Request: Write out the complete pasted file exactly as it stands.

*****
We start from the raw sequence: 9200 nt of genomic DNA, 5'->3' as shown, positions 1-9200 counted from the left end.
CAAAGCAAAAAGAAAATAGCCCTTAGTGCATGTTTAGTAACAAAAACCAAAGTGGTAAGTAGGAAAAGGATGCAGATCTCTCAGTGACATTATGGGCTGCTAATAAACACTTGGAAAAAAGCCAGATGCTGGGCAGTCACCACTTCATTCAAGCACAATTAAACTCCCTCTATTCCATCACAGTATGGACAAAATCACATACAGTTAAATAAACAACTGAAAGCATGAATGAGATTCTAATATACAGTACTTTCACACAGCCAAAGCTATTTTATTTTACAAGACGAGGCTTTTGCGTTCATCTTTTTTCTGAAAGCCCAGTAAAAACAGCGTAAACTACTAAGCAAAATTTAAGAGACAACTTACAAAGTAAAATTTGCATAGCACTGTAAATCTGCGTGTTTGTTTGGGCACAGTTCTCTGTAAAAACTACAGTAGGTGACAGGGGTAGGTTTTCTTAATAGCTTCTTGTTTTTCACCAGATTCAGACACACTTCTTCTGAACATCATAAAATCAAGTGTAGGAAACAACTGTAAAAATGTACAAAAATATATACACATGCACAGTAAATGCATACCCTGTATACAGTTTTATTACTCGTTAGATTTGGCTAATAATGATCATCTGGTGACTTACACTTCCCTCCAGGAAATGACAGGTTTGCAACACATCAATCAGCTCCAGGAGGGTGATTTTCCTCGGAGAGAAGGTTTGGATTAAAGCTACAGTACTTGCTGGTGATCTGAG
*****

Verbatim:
We start from the raw sequence: 9200 nt of genomic DNA, 5'->3' as shown, positions 1-9200 counted from the left end.
CAAAGCAAAAAGAAAATAGCCCTTAGTGCATGTTTAGTAACAAAAACCAAAGTGGTAAGTAGGAAAAGGATGCAGATCTCTCAGTGACATTATGGGCTGCTAATAAACACTTGGAAAAAAGCCAGATGCTGGGCAGTCACCACTTCATTCAAGCACAATTAAACTCCCTCTATTCCATCACAGTATGGACAAAATCACATACAGTTAAATAAACAACTGAAAGCATGAATGAGATTCTAATATACAGTACTTTCACACAGCCAAAGCTATTTTATTTTACAAGACGAGGCTTTTGCGTTCATCTTTTTTCTGAAAGCCCAGTAAAAACAGCGTAAACTACTAAGCAAAATTTAAGAGACAACTTACAAAGTAAAATTTGCATAGCACTGTAAATCTGCGTGTTTGTTTGGGCACAGTTCTCTGTAAAAACTACAGTAGGTGACAGGGGTAGGTTTTCTTAATAGCTTCTTGTTTTTCACCAGATTCAGACACACTTCTTCTGAACATCATAAAATCAAGTGTAGGAAACAACTGTAAAAATGTACAAAAATATATACACATGCACAGTAAATGCATACCCTGTATACAGTTTTATTACTCGTTAGATTTGGCTAATAATGATCATCTGGTGACTTACACTTCCCTCCAGGAAATGACAGGTTTGCAACACATCAATCAGCTCCAGGAGGGTGATTTTCCTCGGAGAGAAGGTTTGGATTAAAGCTACAGTACTTGCTGGTGATCTGAG